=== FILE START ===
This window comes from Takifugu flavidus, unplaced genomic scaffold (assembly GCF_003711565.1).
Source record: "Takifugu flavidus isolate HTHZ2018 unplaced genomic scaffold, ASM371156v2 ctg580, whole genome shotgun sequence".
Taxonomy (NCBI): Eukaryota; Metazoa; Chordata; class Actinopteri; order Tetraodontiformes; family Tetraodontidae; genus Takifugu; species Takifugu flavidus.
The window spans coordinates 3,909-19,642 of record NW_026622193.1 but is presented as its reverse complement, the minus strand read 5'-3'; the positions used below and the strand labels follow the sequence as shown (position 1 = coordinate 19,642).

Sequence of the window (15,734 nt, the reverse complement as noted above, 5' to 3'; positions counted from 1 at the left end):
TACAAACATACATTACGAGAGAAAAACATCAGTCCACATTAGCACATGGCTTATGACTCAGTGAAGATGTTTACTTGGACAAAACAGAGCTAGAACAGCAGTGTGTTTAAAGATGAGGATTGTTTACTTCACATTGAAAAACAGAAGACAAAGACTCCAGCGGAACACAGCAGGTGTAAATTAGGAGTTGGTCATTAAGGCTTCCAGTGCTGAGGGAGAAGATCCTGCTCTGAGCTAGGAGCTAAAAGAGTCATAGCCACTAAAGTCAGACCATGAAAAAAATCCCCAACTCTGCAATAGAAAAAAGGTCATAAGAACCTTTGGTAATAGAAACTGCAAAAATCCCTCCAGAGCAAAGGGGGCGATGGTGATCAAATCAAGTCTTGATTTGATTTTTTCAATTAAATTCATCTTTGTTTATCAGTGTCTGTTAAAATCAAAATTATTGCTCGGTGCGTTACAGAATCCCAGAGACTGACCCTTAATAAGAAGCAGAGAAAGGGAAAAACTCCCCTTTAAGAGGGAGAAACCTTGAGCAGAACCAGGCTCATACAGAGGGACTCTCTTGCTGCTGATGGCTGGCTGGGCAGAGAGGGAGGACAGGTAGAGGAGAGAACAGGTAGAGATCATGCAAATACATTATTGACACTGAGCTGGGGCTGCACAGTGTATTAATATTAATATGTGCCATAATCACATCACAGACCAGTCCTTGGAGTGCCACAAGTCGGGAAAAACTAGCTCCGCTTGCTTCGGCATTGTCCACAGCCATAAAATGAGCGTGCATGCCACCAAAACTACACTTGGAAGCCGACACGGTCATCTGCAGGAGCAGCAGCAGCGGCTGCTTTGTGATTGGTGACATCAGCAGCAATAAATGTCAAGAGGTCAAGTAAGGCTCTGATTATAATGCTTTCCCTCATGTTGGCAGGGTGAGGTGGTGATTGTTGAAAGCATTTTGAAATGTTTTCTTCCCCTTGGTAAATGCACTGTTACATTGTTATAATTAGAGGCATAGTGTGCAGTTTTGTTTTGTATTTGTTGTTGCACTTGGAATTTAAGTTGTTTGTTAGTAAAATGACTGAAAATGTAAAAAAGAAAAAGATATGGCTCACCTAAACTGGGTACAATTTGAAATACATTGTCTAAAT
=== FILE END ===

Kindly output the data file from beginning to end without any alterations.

This window comes from Takifugu flavidus, unplaced genomic scaffold (assembly GCF_003711565.1).
Source record: "Takifugu flavidus isolate HTHZ2018 unplaced genomic scaffold, ASM371156v2 ctg580, whole genome shotgun sequence".
Taxonomy (NCBI): Eukaryota; Metazoa; Chordata; class Actinopteri; order Tetraodontiformes; family Tetraodontidae; genus Takifugu; species Takifugu flavidus.
The window spans coordinates 3,909-19,642 of record NW_026622193.1 but is presented as its reverse complement, the minus strand read 5'-3'; the positions used below and the strand labels follow the sequence as shown (position 1 = coordinate 19,642).

Sequence of the window (15,734 nt, the reverse complement as noted above, 5' to 3'; positions counted from 1 at the left end):
TACAAACATACATTACGAGAGAAAAACATCAGTCCACATTAGCACATGGCTTATGACTCAGTGAAGATGTTTACTTGGACAAAACAGAGCTAGAACAGCAGTGTGTTTAAAGATGAGGATTGTTTACTTCACATTGAAAAACAGAAGACAAAGACTCCAGCGGAACACAGCAGGTGTAAATTAGGAGTTGGTCATTAAGGCTTCCAGTGCTGAGGGAGAAGATCCTGCTCTGAGCTAGGAGCTAAAAGAGTCATAGCCACTAAAGTCAGACCATGAAAAAAATCCCCAACTCTGCAATAGAAAAAAGGTCATAAGAACCTTTGGTAATAGAAACTGCAAAAATCCCTCCAGAGCAAAGGGGGCGATGGTGATCAAATCAAGTCTTGATTTGATTTTTTCAATTAAATTCATCTTTGTTTATCAGTGTCTGTTAAAATCAAAATTATTGCTCGGTGCGTTACAGAATCCCAGAGACTGACCCTTAATAAGAAGCAGAGAAAGGGAAAAACTCCCCTTTAAGAGGGAGAAACCTTGAGCAGAACCAGGCTCATACAGAGGGACTCTCTTGCTGCTGATGGCTGGCTGGGCAGAGAGGGAGGACAGGTAGAGGAGAGAACAGGTAGAGATCATGCAAATACATTATTGACACTGAGCTGGGGCTGCACAGTGTATTAATATTAATATGTGCCATAATCACATCACAGACCAGTCCTTGGAGTGCCACAAGTCGGGAAAAACTAGCTCCGCTTGCTTCGGCATTGTCCACAGCCATAAAATGAGCGTGCATGCCACCAAAACTACACTTGGAAGCCGACACGGTCATCTGCAGGAGCAGCAGCAGCGGCTGCTTTGTGATTGGTGACATCAGCAGCAATAAATGTCAAGAGGTCAAGTAAGGCTCTGATTATAATGCTTTCCCTCATGTTGGCAGGGTGAGGTGGTGATTGTTGAAAGCATTTTGAAATGTTTTCTTCCCCTTGGTAAATGCACTGTTACATTGTTATAATTAGAGGCATAGTGTGCAGTTTTGTTTTGTATTTGTTGTTGCACTTGGAATTTAAGTTGTTTGTTAGTAAAATGACTGAAAATGTAAAAAAGAAAAAGATATGGCTCACCTAAACTGGGTACAATTTGAAATACATTGTCTAAAT